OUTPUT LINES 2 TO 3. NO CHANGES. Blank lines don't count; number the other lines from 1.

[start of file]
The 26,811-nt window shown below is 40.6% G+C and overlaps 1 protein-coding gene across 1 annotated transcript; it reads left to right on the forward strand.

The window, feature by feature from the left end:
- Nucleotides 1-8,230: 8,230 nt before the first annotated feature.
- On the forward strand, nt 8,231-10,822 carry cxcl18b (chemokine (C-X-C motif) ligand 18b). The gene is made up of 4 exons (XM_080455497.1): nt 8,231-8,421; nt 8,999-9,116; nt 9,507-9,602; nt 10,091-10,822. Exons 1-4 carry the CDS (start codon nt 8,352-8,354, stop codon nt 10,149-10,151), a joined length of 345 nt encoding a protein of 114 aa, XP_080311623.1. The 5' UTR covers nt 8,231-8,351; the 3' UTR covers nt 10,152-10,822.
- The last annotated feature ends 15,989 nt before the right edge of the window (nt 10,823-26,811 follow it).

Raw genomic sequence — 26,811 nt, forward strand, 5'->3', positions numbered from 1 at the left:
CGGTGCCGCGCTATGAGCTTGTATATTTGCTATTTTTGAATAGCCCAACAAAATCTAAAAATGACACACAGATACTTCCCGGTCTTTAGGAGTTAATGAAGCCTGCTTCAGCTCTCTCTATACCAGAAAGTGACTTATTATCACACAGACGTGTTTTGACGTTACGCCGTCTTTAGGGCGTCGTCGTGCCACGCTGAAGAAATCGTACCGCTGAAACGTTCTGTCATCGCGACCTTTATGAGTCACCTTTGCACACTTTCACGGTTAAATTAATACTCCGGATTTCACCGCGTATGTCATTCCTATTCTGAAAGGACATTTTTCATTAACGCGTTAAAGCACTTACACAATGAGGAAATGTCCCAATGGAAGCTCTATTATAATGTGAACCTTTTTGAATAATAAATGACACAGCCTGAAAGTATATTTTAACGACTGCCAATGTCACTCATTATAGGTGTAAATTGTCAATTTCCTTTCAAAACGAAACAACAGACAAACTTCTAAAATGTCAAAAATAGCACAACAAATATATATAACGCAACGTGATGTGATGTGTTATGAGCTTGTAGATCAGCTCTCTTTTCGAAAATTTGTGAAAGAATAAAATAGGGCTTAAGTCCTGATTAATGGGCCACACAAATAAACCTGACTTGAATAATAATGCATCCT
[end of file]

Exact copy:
The window, feature by feature from the left end:
- Nucleotides 1-8,230: 8,230 nt before the first annotated feature.